Monday, May 18, 2009

Building an Interesting City

I have recently started reading a book called "Death and Life of Great American Cities" by Jane Jacobs. This book was written in the 1950's, and yet is probably at least as relevant today as it was then. The advice offered by the book was largely ignored, so we can see the outcome of failing to follow it today.

In the first sections, I have already found tons of information that is benefitting my understanding and even backing up my ideas on social relations in a modern society. Urban planning in the 1950s and beyond was based on the idea of a Garden City where things would be spaced, homogenous (i.e. commercial in some places, residential in others, ect), and clean. Instead of helping, these processes led to greater inequalities, greater crime, degredation of some areas, and generally failed to accomplish their stated goals. The reasons behind this are actually extremely simple.

First, by removing the mixture of housing and businesses from neighborhoods, the areas not only became less interesting to live in, but also less safe since traffic on the streets reduced drastically. The old so-called "slums" were actually remarkably safe and cohesive. By moving in, eliminating the businesses, clearing the streets, and building larger project housing, what actually occurred was a breaking up of the community and inter-community relations, a removal of street traffic leading to more danger thanks to their being fewer "eyes" to stop crime. A neighborhood culture is based on a complex web of interactions, and these interactions are not so much between close friends as they are witha myriad of acquaintences. These people provided the society that kept people safe and happy in their space. As people had fewer reasons to spend time outside with neighbors or shopping with people, talking with people, and all in all sharing in each other's lives, people started leaving the streets. As danger increased, people drove more, also leaving the streets empty. In place of the poor, but vibrant, streets was basically a grey, increasingly crime-ridden neighborhood with few people taking pride in it, just as you would not take pride in any boring place you have to live because there is no where else.

The worst affected were the poor areas which were moved into projects, breaking up social relations. I keep going back to the social relations issues because we are seeing another attempt to destroy the few contacts we actually have with people beyond our social group. We engineered through our planning practices that segregated the place you sleep from the place you live, a fragmented, segregated society. If we succeed in further reducing contact with those who are responsibile for calling the police when we are in trouble, for helping us with our car when it is broken, for watching our kids while we are gone, etc, we will damage further the social interconnections on which society is based and on which cohesiveness and interest in the greater processes of urban planning and development needed for democratic development are based.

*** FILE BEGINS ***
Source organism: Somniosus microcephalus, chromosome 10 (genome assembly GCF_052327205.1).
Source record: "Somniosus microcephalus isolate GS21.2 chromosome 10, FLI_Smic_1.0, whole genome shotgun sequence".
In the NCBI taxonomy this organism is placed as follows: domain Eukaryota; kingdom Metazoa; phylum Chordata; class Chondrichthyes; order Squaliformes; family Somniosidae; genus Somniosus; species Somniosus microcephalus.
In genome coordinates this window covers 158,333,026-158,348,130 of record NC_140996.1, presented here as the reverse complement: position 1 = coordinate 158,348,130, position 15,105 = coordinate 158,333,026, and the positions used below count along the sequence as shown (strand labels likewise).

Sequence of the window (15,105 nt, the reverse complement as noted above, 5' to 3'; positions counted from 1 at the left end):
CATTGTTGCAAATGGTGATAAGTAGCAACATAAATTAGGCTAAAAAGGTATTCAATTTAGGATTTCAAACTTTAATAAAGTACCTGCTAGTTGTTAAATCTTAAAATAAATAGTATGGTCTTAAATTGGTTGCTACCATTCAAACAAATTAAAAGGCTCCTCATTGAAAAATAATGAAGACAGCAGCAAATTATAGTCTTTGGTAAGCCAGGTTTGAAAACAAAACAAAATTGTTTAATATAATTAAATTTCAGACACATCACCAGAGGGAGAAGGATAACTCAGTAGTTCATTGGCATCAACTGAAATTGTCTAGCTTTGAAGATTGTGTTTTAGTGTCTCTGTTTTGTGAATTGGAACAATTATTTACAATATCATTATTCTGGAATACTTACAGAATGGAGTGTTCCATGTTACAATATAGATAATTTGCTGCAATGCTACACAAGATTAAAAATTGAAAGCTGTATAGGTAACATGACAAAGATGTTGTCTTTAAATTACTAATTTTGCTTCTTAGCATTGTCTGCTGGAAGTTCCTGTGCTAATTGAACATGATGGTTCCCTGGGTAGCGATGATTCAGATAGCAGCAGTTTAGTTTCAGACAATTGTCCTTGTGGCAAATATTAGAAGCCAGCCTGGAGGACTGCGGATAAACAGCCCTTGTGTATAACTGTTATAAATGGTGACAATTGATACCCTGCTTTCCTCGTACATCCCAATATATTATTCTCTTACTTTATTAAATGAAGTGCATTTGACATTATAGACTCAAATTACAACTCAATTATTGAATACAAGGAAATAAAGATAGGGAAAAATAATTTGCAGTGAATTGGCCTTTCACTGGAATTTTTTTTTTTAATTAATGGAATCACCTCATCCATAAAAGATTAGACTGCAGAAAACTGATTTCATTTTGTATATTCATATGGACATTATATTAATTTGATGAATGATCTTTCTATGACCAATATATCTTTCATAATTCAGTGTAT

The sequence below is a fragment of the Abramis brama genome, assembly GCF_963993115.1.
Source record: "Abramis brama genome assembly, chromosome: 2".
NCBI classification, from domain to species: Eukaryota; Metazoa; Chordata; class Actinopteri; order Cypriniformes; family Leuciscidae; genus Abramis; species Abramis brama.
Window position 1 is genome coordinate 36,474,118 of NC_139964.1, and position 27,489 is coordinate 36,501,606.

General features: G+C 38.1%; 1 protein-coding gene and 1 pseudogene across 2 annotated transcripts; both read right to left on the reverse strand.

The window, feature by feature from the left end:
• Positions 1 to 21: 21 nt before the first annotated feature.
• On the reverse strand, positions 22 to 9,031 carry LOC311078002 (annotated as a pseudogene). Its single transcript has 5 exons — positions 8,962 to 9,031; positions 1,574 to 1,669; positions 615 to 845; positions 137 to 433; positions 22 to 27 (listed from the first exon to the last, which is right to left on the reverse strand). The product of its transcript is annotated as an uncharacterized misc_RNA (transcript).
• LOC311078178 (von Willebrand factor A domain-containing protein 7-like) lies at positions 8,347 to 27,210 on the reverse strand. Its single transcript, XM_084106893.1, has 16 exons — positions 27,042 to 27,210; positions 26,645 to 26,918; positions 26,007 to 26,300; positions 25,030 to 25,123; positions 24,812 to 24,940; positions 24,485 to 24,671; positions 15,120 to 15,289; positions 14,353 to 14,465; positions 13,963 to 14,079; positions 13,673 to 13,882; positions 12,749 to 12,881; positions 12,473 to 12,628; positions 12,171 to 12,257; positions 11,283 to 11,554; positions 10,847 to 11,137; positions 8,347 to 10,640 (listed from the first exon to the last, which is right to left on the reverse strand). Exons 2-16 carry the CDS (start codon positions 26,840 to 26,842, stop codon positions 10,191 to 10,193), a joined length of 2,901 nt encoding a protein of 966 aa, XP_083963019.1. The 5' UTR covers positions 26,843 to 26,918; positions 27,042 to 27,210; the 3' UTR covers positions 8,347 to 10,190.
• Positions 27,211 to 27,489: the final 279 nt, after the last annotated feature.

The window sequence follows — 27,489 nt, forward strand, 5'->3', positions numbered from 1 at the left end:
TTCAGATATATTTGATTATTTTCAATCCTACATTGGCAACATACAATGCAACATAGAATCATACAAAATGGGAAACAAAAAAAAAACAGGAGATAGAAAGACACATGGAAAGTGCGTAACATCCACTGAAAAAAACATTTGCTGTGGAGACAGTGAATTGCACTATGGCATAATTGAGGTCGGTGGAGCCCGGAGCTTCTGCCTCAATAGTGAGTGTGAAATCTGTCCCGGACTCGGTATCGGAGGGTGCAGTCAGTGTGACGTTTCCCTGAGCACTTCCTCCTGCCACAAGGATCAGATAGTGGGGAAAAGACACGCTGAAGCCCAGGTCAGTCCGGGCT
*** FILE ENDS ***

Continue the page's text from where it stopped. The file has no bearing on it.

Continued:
We made our places of living less interesting and less diverse. We worked to ruin the neighborhood while trying to make it nicer. The focus on reorganization and beautification came at the expense of actual lifestyle. I argue that we should make neighborhoods places that we want to live, with commercial and public transportation near by, with no deserted streets (at least in the middle of the city) even if they are quiet. Rebuild the community businesses that were destroyed as we introduced big-box stores, these stores are imperitive for the social mixing to create a cohesive and safe community. Everything depends on people being invested form schools to roads to safety. We have to create places to live our LIVES not merely sleep, to meet people, not avoid them, and to promote the types of places, businesses, etc, that we would like to know.


  1. Ah, it's been eons since I read Jane Jacobs. She certainly had and still has it right. Hopefully, widespread adoption of broadband will enable us to de-emphasize commuting travel. How we are going to tranform 50 years of urban planning which used automotive transport as its core paradigm into something less toxic and more energy efficient isn't clear at all, sadly.

    In my area, the Monterey Peninsula, we have one little zone, Sand City, which seems to have the right idea. Thirty years ago it was a bit of wasteland with a few straggling homes on it. It developed into a city and shopping zone because it was ready to give building permits to big box stores, something the rest of the over gentrified peninsula wouldn't allow in their hallowed grounds. Mind, they shopped in Sand City weekends all the same.

    More recently, however, Sand City has been transforming it's largely small business building inventory into mixed use designations. Artists and artisans have been moving into Sand City and setting up studios, something that is near impossible elsewhere in the peninsula. Oddly enough, while property rents are amongst the lowest in the area, the per capita income of the artists and artisans is well on the highest in the area. As well, there is developing there a very vibrant restaurant scene. The business win no architectural prizes, but Sand City is easily the most exciting place to be in a hundred miles.

  2. That info is good to hear. My eyes have been opened by that book in many ways, and I have greatly improved my ability to analyze urban space. I hope to use the lessons I learn from it to help me later in planning.